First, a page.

Human Papilloma Virus Vaccine Essay Sample
The article starts with a brief description of types of Human Papilloma Virus (HPV) followed by diseases caused by HPV. Explaining treatments followed by HPV vaccine and its impact and efficacy on the target population with concluding remarks.
Importance of HPV Vaccine
Human papilloma virus are a group of DNA-based virus infecting skin and mucous membranes with more than 100 strains of which over 30 strains being sexually transmitted and infecting the genital area (genital HPV). HPV strains commonly cause warts and people may get infected by walking bare foot or wearing other’s shoes. The figure below depicts notable Human Papilloma Virus with associated diseases.
HPV induced diseases include the following:
- Skin warts
- Genital warts
- Respiratory papillomatosis.
Nearly 12 HPV types including the types 16, 18, 31 and 45 can cause various types of cancers such as cervical cancer, anal cancer, vulvar cancer, penile cancer head and neck cancer and are called “high-risk” types. “HPV-induced cancers often have viral sequences integrated into the cellular DNA. Some of the HPV ‘early’ genes, such as E6 and E7 are known to act as oncogenes promoting tumor growth and malignant transformation.” The graphical depiction shown below clearly depicts that instances of HPV induced cervical cancer are maximum as compared to any other types. All other HPV induced diseases such as skin warts, genital warts and Respiratory papillomatosis do not lead to cancer.
The figures of infection with HPV are alarming with about 20 million currently infected with HPV and about 50% of sexually active men and women are infected with genital HPV at some point during their life time. About 80% women would have acquired HPV infection by 50 years of their age and approximately 6.2 million Americans acquire new genital HPV infection every year.
HPV lives in the skin or mucous membranes causing no symptoms though some people exhibit genital warts, very rarely HPV infections result into anal or genital cancers. Genital warts are soft, moist, and pink or flesh colored swellings and cauliflower shaped in the genital area. Genital warts can be detected by visual inspection.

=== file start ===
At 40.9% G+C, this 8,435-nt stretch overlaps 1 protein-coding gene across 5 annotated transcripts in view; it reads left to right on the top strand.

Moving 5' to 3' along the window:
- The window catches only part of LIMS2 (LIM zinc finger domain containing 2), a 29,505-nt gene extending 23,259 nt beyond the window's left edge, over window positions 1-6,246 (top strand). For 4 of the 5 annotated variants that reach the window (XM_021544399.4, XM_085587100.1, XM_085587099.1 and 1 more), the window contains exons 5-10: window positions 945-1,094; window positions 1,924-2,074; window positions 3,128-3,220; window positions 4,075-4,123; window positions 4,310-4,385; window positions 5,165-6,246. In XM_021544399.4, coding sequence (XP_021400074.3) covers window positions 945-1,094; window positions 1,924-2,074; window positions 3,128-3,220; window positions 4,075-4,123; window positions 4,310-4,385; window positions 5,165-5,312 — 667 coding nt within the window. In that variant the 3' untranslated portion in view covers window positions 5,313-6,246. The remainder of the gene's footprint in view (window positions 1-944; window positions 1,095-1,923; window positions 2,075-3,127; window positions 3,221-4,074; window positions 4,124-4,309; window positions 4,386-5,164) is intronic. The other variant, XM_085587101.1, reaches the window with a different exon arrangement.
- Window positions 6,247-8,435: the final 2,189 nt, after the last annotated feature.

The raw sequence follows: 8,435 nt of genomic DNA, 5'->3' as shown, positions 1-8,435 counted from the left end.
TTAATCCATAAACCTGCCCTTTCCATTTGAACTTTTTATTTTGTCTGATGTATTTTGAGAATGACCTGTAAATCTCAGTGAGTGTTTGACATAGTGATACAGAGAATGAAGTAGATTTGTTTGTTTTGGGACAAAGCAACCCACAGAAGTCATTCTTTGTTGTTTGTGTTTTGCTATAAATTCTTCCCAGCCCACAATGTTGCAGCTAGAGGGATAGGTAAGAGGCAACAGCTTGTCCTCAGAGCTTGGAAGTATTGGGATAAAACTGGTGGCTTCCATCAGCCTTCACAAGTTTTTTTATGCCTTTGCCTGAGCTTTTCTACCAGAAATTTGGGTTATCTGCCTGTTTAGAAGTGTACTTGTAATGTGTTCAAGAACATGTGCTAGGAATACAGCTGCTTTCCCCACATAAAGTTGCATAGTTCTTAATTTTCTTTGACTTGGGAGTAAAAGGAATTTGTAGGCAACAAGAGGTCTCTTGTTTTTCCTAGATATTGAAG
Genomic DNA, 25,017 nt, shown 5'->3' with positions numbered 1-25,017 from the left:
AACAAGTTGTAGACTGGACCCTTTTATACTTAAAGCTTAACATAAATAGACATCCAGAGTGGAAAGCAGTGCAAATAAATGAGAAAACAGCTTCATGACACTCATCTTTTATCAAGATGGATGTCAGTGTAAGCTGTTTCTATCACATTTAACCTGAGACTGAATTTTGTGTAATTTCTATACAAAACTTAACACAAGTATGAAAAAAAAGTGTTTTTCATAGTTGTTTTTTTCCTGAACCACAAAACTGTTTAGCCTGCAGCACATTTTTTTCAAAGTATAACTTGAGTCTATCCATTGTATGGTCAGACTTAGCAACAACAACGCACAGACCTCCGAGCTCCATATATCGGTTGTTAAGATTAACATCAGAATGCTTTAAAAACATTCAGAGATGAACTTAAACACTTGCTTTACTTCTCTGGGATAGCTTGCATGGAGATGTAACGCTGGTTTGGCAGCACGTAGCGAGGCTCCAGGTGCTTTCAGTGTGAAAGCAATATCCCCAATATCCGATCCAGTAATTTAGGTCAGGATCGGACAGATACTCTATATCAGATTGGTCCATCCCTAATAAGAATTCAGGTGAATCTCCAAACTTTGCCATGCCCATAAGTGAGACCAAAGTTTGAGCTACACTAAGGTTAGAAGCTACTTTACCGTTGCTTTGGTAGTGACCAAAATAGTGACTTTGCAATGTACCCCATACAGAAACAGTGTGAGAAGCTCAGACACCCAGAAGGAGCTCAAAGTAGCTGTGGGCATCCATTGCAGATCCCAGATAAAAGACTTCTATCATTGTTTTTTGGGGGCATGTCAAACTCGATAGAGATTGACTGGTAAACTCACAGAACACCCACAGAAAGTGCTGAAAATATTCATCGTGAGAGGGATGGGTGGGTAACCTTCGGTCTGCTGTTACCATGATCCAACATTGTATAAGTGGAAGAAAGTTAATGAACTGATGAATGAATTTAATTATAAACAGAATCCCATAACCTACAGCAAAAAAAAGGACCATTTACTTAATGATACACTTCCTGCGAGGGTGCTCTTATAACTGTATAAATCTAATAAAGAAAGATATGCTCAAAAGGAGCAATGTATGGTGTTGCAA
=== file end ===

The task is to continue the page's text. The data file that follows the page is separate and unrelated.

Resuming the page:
“Pap” smear test or Papanicolaou screening is an effective tool and a simple test for detecting cervical cancer. Sample is extracted by inserting a small spatula or brush into the vagina and the cells removed from the cervix to be put on a slide or a vial and observed under a microscope. Slight bleeding may occur after sampling.
Depending on size and location of genital warts following treatment is advised:
- Imiquimod cream
- 20 percent podophyllin antimitotic solution
- 5 percent podofilox solution
- 5 percent 5-fluorouracil cream
- Trichloroacetic acid (TCA)
Pregnant women are advised not to use podophyllin or podofilox and 5-fluorouracil cream. Smaller warts may be removed by any of the following procedures:
- Freezing (cryosurgery)
- Burning (electrocautery)
- Laser treatment.
In compliance with the old adage – Prevention is better than Cure, girls aged 9-12 years are recommended to take HPV vaccine. The vaccine is recommended to females aged between 13-26 years who have not received or completed the vaccine series. Research has proved that the vaccine is more safe and effective on females aged between 9 to 26 years old. It is obvious that females must be vaccinated before they become sexually active and the vaccine is found to more effective and beneficial on females not infected by any of the four HPV types. On the other hand sexually active females may also benefit from the vaccine but to a lesser extent.